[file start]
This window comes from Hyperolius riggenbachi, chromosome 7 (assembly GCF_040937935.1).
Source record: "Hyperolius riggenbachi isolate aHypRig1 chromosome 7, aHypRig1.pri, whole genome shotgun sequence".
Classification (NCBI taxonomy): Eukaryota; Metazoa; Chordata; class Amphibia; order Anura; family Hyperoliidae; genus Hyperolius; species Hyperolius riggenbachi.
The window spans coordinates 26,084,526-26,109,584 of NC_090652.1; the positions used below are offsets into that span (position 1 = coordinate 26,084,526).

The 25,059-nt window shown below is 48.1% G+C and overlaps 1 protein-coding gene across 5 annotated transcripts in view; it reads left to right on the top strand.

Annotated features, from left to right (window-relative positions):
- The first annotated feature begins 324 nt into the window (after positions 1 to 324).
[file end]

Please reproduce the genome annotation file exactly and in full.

This window comes from Hyperolius riggenbachi, chromosome 7 (assembly GCF_040937935.1).
Source record: "Hyperolius riggenbachi isolate aHypRig1 chromosome 7, aHypRig1.pri, whole genome shotgun sequence".
Classification (NCBI taxonomy): Eukaryota; Metazoa; Chordata; class Amphibia; order Anura; family Hyperoliidae; genus Hyperolius; species Hyperolius riggenbachi.
The window spans coordinates 26,084,526-26,109,584 of NC_090652.1; the positions used below are offsets into that span (position 1 = coordinate 26,084,526).

The 25,059-nt window shown below is 48.1% G+C and overlaps 1 protein-coding gene across 5 annotated transcripts in view; it reads left to right on the top strand.

Annotated features, from left to right (window-relative positions):
- The first annotated feature begins 324 nt into the window (after positions 1 to 324).